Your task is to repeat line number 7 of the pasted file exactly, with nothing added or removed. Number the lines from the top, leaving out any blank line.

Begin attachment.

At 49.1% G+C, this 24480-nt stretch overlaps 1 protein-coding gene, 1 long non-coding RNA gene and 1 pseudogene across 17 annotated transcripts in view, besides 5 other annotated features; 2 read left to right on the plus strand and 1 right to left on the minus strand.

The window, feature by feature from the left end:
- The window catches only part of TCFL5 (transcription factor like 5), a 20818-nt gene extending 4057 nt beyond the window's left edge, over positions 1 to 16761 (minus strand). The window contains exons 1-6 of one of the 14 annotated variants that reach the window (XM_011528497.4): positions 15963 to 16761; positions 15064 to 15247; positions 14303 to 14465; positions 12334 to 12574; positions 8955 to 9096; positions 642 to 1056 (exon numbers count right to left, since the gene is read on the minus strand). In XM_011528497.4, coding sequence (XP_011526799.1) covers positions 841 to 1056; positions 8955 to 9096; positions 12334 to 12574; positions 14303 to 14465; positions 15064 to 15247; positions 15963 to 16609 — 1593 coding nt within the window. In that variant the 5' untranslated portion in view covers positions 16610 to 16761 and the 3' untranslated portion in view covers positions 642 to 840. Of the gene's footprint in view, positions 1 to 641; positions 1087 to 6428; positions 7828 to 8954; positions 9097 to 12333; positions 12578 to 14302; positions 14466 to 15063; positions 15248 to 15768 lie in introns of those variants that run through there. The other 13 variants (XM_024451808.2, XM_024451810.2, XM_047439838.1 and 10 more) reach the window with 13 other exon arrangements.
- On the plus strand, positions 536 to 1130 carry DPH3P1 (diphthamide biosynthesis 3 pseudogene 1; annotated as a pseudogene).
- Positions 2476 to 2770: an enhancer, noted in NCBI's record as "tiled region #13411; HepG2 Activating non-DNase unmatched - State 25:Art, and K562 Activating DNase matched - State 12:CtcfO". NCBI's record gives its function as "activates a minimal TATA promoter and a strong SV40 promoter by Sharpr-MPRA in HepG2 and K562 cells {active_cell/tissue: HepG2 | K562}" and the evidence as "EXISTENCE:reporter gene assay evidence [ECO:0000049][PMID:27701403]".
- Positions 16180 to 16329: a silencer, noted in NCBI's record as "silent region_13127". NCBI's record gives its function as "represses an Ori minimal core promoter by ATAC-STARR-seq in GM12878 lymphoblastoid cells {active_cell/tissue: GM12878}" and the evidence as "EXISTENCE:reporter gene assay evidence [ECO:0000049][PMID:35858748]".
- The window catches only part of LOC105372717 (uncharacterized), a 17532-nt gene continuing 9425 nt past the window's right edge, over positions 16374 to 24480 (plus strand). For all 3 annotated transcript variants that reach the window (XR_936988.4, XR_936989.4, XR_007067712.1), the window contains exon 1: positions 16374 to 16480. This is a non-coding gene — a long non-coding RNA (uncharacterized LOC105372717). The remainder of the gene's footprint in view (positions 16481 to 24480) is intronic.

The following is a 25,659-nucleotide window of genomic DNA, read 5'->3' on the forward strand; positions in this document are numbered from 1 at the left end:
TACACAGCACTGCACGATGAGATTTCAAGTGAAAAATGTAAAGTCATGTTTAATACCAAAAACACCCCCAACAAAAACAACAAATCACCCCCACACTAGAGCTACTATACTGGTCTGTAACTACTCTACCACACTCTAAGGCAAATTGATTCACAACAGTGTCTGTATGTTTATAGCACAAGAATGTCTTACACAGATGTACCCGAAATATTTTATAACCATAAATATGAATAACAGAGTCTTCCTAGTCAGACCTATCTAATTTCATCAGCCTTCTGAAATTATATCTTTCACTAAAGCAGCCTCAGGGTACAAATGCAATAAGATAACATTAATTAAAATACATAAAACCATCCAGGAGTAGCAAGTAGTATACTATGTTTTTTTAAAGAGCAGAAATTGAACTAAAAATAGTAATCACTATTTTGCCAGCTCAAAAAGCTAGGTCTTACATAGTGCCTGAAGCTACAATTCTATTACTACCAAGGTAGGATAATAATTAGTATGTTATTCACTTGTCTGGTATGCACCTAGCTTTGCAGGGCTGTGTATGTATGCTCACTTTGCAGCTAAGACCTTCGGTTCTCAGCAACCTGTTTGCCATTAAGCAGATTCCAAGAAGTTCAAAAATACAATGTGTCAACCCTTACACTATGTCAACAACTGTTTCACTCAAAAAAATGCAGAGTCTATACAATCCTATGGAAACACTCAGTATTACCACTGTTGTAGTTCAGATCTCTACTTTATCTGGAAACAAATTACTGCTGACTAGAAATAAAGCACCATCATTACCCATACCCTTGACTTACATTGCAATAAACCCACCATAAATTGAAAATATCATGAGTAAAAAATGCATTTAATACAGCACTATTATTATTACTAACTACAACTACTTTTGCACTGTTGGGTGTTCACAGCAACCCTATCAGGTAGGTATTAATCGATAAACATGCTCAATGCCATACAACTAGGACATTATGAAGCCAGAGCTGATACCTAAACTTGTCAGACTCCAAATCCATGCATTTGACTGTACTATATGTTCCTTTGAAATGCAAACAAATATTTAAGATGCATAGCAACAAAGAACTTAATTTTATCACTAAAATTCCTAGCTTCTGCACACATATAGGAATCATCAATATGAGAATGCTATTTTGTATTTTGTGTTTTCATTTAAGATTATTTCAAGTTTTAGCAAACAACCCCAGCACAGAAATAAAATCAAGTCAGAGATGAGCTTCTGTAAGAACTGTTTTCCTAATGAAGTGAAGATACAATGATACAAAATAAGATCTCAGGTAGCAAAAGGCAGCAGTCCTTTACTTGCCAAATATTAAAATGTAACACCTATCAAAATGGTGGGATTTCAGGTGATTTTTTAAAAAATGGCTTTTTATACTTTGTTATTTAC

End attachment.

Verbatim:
- The window catches only part of LOC105372717 (uncharacterized), a 17532-nt gene continuing 9425 nt past the window's right edge, over positions 16374 to 24480 (plus strand). For all 3 annotated transcript variants that reach the window (XR_936988.4, XR_936989.4, XR_007067712.1), the window contains exon 1: positions 16374 to 16480. This is a non-coding gene — a long non-coding RNA (uncharacterized LOC105372717). The remainder of the gene's footprint in view (positions 16481 to 24480) is intronic.